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Marketing Management, 13e, Philip Kotler (PPT) ch 18
 

Marketing Management, 13e, Philip Kotler (PPT) ch 18

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Marketing Management, 13e, Philip Kotler (PPT) ,

Marketing Management, 13e, Philip Kotler (PPT) ,
Principles of Marketing and Marketing Management,

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Marketing Management, 13e, Philip Kotler (PPT) ch 18 Marketing Management, 13e, Philip Kotler (PPT) ch 18 Presentation Transcript

  • 18 Managing Mass Communications: Advertising, Sales Promotions, Events and Experiences, and Public Relations Marketing Management, 13th ed
  • Chapter Questions • What steps are involved in developing an advertising program? • How should sales promotion decisions be made? • What are the guidelines for effective brandbuilding events and experiences? • How can companies exploit the potential of public relations and publicity? Copyright © 2009 Pearson Education, Inc. Publishing as Prentice Hall
  • GEICO Relies Heavily on TV Advertising Copyright © 2009 Pearson Education, Inc. Publishing as Prentice Hall
  • What is Advertising? Advertising is any paid form of nonpersonal presentation and promotion of ideas, goods, or services by an identified sponsor. Copyright © 2009 Pearson Education, Inc. Publishing as Prentice Hall
  • Procter & Gamble’s Advertising History Copyright © 2009 Pearson Education, Inc. Publishing as Prentice Hall
  • Figure 18.1 The Five M’s of Advertising Copyright © 2009 Pearson Education, Inc. Publishing as Prentice Hall
  • Advertising Objectives Informative advertising Persuasive advertising Reminder advertising Reinforcement advertising Copyright © 2009 Pearson Education, Inc. Publishing as Prentice Hall
  • Factors to Consider in Setting an Advertising Budget Stage in the product life cycle Market share and consumer base Competition and clutter Advertising frequency Product substitutability Copyright © 2009 Pearson Education, Inc. Publishing as Prentice Hall
  • Developing the Advertising Campaign • Message generation and evaluation • Creative development and execution • Legal and social issues Copyright © 2009 Pearson Education, Inc. Publishing as Prentice Hall
  • Television Advantages • Reaches broad spectrum of consumers • Low cost per exposure • Ability to demonstrate product use • Ability to portray image and brand personality Disadvantages • Brief • Clutter • High cost of production • High cost of placement • Lack of attention by viewers Copyright © 2009 Pearson Education, Inc. Publishing as Prentice Hall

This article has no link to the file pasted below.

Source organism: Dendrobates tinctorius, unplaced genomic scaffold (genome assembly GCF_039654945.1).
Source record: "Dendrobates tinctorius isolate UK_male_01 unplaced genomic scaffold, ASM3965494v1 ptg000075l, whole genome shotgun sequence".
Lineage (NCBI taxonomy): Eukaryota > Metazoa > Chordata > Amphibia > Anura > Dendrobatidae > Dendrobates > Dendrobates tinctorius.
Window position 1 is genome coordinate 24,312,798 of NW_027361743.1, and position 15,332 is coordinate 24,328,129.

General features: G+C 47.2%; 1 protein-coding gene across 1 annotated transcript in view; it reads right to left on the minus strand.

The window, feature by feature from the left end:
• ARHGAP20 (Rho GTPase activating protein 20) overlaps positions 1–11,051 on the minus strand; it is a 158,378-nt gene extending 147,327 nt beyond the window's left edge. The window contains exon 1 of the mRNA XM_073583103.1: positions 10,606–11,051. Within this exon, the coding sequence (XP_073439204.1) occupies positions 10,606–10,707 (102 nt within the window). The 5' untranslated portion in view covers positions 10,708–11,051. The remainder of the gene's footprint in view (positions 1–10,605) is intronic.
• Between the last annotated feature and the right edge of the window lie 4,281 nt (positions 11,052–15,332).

• Print Ads Advantages • Detailed product information • Ability to communicate user imagery • Flexibility • Ability to segment Disadvantages • Passive medium • Clutter • Unable to demonstrate product use Copyright © 2009 Pearson Education, Inc. Publishing as Prentice Hall
  • Print Ad Components Picture Headline Copy Signature Copyright © 2009 Pearson Education, Inc. Publishing as Prentice Hall
  • Print Ad Evaluation Criteria • • • • Is the message clear at a glance? Is the benefit in the headline? Does the illustration support the headline? Does the first line of the copy support or explain the headline and illustration? • Is the ad easy to read and follow? • Is the product easily identified? • Is the brand or sponsor clearly identified? Copyright © 2009 Pearson Education, Inc. Publishing as Prentice Hall
  • Media Selection • • • • Reach Frequency Impact Exposure Copyright © 2009 Pearson Education, Inc. Publishing as Prentice Hall
  • Figure 18.2 Relationship Among Trial, Awareness, and the Exposure Function Copyright © 2009 Pearson Education, Inc. Publishing as Prentice Hall
  • Reach x Frequency = GRPs Copyright © 2009 Pearson Education, Inc. Publishing as Prentice Hall
  • Choosing Among Major Media Types • Target audience and media habits • Product characteristics • Message characteristics • Cost Copyright © 2009 Pearson Education, Inc. Publishing as Prentice Hall
  • Major Media Types • • • • • Newspapers Television Direct mail Radio Magazines • • • • • • Outdoor Yellow Pages Newsletters Brochures Telephone Internet Copyright © 2009 Pearson Education, Inc. Publishing as Prentice Hall
  • Table 18.2 Marketing Communication Expenditures (2007) Media $ % of Total TV 72.1 32 Radio 20.9 9 Internet 16.7 8 Magazines 23.7 11 Newspaper 45.8 20 Copyright © 2009 Pearson Education, Inc. Publishing as Prentice Hall
  • Place Advertising • • • • Billboards Public spaces Product placement Point-of-purchase Copyright © 2009 Pearson Education, Inc. Publishing as Prentice Hall
  • Virtual Worlds as a Media Vehicle Copyright © 2009 Pearson Education, Inc. Publishing as Prentice Hall
  • Measures of Audience Size • • • • Circulation Audience Effective audience Effective ad-exposed audience Copyright © 2009 Pearson Education, Inc. Publishing as Prentice Hall